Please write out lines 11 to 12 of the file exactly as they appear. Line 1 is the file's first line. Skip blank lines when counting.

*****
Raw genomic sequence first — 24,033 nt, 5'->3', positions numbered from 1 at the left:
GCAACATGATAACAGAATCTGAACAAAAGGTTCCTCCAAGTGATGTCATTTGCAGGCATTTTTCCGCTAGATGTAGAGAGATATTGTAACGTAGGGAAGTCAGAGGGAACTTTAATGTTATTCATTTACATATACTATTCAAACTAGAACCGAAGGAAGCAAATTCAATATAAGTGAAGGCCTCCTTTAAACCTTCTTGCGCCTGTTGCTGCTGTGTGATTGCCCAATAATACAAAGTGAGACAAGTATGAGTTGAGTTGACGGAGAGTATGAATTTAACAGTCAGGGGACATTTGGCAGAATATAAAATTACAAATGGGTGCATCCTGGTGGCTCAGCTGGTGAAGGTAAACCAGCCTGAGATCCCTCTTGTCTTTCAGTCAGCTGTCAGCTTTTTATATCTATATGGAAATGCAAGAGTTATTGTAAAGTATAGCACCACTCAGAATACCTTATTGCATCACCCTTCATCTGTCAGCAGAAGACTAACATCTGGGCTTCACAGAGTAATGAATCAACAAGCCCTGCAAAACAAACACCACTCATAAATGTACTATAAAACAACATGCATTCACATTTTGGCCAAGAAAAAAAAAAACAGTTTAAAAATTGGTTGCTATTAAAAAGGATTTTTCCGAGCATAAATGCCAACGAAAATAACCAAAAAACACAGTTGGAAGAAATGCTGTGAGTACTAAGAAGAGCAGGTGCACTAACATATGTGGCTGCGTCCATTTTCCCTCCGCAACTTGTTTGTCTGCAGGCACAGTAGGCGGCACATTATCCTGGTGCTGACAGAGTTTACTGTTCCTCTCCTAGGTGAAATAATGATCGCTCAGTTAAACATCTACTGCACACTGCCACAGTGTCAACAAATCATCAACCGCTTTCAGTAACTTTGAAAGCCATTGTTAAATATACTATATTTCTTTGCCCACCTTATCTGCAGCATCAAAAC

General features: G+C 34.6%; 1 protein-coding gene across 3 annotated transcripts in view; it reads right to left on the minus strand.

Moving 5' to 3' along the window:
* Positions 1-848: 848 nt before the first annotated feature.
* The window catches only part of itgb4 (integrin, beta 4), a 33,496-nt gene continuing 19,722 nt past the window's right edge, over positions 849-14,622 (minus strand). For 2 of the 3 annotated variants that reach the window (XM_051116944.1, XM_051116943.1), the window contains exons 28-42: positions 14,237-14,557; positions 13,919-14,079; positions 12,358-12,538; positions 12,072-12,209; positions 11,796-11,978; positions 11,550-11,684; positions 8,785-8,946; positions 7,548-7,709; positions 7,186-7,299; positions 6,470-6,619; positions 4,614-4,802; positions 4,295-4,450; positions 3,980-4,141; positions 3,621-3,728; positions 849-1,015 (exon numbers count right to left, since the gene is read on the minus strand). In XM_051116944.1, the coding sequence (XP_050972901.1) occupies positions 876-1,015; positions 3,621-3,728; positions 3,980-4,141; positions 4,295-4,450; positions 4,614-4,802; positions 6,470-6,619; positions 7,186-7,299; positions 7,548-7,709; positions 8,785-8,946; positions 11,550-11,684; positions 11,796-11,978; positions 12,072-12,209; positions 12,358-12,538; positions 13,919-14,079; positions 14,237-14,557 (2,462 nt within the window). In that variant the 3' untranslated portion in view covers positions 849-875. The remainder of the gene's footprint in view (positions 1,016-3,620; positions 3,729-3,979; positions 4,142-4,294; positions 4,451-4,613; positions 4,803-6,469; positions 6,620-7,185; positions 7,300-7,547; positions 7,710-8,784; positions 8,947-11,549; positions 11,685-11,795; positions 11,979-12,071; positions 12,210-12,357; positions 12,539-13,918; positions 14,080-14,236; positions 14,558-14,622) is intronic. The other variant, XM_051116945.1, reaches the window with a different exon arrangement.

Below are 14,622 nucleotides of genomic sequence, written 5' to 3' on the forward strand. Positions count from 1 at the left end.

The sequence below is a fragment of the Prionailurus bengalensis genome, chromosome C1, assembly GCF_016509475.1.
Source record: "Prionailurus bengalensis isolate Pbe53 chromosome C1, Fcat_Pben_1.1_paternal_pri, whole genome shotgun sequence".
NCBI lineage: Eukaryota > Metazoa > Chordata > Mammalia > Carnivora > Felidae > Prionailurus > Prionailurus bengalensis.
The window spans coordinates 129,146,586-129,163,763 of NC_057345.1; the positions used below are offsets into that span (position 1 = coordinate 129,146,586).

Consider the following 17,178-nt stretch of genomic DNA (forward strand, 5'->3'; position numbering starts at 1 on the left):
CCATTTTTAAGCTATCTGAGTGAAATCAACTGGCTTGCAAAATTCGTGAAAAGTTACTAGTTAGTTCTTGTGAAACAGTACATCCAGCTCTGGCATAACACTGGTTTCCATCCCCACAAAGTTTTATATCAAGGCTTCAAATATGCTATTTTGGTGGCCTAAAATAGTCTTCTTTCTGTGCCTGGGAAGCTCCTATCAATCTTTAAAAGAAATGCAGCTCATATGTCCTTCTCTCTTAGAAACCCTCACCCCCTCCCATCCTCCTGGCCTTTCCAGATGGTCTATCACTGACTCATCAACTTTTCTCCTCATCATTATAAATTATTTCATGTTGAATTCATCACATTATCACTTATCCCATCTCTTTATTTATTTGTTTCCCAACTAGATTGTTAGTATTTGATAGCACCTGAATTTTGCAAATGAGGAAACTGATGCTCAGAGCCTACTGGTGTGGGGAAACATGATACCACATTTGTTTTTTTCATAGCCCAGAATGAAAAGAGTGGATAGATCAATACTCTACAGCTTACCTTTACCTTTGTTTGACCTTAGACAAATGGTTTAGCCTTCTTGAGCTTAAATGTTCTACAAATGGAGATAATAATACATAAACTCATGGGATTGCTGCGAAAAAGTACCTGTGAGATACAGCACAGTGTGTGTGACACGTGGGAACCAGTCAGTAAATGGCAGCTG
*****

The window spans coordinates 129,146,586-129,163,763 of NC_057345.1; the positions used below are offsets into that span (position 1 = coordinate 129,146,586).

Consider the following 17,178-nt stretch of genomic DNA (forward strand, 5'->3'; position numbering starts at 1 on the left):